Follow this link for an interactive map of this river section.
Length: 13.7 miles
Skill Level: Intermediate
This section is the longest on the river, requiring an all-day float of at least nine hours. Trot lines (fishing lines with large hooks tied to tree limbs), are heavily used near the put-in. Paddlers should avoid touching the lines.
North Fork of the Wolf River
Shade/Sun Ratio :
Mixed; the beginning and ending are mostly shady while the middle portion is almost full sun.
Water Moccasin, Water Snake, Great Horned Owl, Kingfisher, Deer, Beaver, Gar, Great Blue Heron, Cardinal, Warblers, Vireos, Hawks
The two put-ins for this section are located at the Feemster Bridge where Hwy 57 crosses the Wolf River. If you are coming from Memphis, the put-ins are to the immediate right and left of the highway after crossing the bridge. We have traditionally used the put-in on the left, on the north side of the highway at the shopping mall parking lot. Paddlers have to carry their boats about 50 yards across a grassy field to a small canal at the edge of the tree line. The canal leads another 20 yards through spatterdock (yellow pond lilies) to the open water of a small cypress lake. Some find paddling be-low the spatterdocks intimidating since the dense foliage can hide a variety of river denizens, though snakes are rarely seen in the canal. The owner of the shopping mall may ask for a five dollar fee to use the parking lot for unloading or loading boats, and there is a box in the parking lot for paying the usage fee. The put-in on the left or south side of Hwy 57 is a gravel shoulder with space for a few vehicles. A short path leads to a gently sloping bank that allows for easy access to the river.
After launching, paddlers will enter a small “lake” full of cypress trees. At the down-stream end of the lake, the river becomes braided and diverges into different channels. Many of the tributaries rendezvous downstream creating a small archipelago of for-ested islands. The channel to the right leads to private property with a boat ramp.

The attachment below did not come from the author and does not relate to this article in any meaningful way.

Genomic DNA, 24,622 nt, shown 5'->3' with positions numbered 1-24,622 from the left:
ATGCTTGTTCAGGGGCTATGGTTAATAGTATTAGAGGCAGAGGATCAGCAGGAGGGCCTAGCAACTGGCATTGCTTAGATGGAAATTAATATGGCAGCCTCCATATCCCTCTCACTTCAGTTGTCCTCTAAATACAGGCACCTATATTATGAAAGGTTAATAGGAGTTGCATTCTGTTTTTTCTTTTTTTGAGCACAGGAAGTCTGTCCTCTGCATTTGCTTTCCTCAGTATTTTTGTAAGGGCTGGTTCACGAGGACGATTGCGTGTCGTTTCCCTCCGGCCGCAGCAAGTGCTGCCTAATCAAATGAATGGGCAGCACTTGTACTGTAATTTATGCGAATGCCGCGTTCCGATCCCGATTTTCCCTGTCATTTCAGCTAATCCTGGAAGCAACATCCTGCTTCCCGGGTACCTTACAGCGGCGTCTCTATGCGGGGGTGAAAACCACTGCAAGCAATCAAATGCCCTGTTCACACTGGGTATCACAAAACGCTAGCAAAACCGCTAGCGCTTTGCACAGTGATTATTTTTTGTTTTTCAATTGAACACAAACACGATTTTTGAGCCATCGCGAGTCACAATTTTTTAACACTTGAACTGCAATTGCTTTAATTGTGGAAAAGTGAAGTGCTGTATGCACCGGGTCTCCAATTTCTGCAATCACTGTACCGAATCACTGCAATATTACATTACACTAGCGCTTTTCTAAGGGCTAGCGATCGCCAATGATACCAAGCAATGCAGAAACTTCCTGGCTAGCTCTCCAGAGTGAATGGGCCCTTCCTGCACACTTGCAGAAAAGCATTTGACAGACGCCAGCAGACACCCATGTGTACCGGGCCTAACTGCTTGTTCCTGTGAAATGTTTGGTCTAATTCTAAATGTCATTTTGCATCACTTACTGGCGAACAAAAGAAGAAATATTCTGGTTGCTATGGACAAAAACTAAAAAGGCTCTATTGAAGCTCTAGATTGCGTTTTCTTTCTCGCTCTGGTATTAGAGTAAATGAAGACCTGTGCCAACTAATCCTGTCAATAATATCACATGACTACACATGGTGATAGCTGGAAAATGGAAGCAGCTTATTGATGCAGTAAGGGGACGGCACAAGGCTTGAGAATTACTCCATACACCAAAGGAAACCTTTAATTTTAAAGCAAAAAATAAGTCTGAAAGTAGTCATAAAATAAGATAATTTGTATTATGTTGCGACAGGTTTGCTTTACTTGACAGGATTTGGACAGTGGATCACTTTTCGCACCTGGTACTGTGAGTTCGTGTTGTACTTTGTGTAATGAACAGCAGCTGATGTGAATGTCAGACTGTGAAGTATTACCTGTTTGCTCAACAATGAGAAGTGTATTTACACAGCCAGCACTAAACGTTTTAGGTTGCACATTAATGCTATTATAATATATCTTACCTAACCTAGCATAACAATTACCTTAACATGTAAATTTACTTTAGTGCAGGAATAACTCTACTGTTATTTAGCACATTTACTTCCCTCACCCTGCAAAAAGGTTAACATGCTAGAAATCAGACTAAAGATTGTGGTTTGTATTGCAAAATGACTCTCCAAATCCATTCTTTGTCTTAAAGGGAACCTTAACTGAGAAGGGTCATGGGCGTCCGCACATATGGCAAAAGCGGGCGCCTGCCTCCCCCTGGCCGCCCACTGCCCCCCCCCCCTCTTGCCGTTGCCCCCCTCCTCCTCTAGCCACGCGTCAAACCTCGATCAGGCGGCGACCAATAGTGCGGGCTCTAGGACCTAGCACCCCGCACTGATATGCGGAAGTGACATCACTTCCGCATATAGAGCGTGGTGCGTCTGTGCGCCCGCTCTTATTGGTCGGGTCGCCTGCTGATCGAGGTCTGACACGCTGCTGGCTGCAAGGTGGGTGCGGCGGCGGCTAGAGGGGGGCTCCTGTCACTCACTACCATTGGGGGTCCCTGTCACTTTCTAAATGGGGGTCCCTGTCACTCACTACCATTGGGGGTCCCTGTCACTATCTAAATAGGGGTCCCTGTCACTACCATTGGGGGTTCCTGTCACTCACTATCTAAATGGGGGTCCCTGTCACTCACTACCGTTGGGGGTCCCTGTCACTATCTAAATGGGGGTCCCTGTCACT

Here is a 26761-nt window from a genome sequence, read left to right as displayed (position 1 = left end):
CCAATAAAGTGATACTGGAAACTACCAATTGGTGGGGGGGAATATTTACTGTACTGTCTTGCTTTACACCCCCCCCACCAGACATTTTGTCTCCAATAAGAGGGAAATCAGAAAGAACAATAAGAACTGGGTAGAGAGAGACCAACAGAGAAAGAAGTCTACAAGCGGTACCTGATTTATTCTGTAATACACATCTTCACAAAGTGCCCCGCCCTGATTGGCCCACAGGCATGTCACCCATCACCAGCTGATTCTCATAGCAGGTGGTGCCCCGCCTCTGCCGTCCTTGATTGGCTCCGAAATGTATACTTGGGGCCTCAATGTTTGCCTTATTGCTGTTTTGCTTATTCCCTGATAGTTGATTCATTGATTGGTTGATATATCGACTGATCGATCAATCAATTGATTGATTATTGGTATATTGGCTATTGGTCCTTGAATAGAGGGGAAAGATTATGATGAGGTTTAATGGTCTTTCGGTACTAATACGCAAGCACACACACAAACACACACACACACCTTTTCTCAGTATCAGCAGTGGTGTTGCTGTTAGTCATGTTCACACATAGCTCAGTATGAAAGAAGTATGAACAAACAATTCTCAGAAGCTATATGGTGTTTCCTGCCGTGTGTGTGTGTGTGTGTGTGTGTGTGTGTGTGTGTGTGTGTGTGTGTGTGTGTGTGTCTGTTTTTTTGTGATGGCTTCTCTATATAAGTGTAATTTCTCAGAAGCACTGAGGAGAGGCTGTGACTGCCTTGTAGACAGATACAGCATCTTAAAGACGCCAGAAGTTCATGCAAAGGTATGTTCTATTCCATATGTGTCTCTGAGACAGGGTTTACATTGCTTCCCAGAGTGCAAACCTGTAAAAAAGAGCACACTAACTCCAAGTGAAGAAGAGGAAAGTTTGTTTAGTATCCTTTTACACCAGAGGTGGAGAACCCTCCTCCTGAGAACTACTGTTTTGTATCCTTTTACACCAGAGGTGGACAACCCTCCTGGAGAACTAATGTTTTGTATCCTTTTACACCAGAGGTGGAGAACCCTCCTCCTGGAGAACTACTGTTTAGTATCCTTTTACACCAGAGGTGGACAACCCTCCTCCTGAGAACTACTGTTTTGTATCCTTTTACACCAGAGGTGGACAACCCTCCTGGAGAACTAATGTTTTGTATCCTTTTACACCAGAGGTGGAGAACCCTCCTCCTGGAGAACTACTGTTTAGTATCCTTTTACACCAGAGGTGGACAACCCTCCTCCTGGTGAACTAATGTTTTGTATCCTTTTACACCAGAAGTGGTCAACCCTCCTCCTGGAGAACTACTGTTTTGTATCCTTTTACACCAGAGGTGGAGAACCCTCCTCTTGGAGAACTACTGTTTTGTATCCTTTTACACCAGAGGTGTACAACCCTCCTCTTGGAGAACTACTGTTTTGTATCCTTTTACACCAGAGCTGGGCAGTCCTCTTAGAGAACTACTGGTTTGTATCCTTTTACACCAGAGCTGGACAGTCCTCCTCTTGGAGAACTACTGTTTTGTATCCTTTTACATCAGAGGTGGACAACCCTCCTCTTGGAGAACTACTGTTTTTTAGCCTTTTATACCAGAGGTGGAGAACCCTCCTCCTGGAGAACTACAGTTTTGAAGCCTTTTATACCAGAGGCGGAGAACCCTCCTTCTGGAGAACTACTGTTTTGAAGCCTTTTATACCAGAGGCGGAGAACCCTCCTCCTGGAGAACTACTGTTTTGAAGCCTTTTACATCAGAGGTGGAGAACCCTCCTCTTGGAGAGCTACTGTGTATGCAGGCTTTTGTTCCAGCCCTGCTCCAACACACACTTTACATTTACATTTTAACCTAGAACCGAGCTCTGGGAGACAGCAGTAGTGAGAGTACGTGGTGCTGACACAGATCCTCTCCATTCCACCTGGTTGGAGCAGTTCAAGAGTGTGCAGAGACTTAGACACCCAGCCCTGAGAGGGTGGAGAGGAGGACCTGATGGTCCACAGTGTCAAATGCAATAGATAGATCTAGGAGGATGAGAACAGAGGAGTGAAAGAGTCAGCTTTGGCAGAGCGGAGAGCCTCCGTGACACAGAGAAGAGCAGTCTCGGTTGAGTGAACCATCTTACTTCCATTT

There is also a rail bridge that is usually only about six feet above the water. It is an unusual sensation to have a train pass only a few feet overhead. After the bridge, tributaries leave and enter the main channel. It was difficult to tell which ones were creeks and which are parts of the braided river. One of the tributaries is the North Fork of the Wolf River. At the present time, I am unclear which tributary is the North Fork and which one is Stafford Creek. At least one of the tributaries is large enough to enter when the water is high. There was also another small boat ramp at the mouth of one of the tributaries.
Paddlers will experience small rapids formed by the twisting roots of cypress trees. They are not large rapids but unique for the fact that they are formed by water flowing over wood and not rock. Cypress trees shade the first mile, after which paddlers can expect to be in almost full sun. It will be apparent that you have left the upper Wolf River and moved into the middle Wolf which is no longer a flowing cypress swamp but a river with a defined bank surrounded by mixed forest with cypress, birch, sycamore, maple, sweet gum and oak trees, among others.
This area features several small sand bars, some of which provide excellent swimming opportunities, though swimmers should be aware that the river could be as deep as 15 feet in this section. Paddlers will pass sand creeks and two large islands; some of this land is privately owned and should be avoided. The middle portion of the Moscow to Rossville section has been dredged along one bank. As a result the river is wider here but also relatively free of downed tree obstructions.
Towards the end of the section the channel narrows and takes a more natural, serpen-tine course. Paddlers may have to portage around fallen trees. The last mile has a row of fishing cabins on the left bank. This section ends at the Rossville boat ramp next to the William B. Clark Preserve which features a boardwalk that allows visitors to see one of the bayous that flow into the Wolf River.
The Moscow to Rossville section took one group of experienced paddlers nine hours to complete with only two thirty minute stops.
Before reaching the town of Rossville, look for a boat ramp on the right side of the channel near the William B. Clark Conservation Area trailhead. There is a gravel parking area and driveway onto Hwy 194. Turn left or south to reach Rossville and Hwy 57. A right turn leads to Hwy 193 (Macon Rd.) and the town of Macon. To reach the take-out from Hwy 57, turn north onto Hwy 194 at the bank building, cross the railroad tracks and the bridge over the Wolf River, and turn right at the William B. Clark Conservation Area sign into the gravel parking area.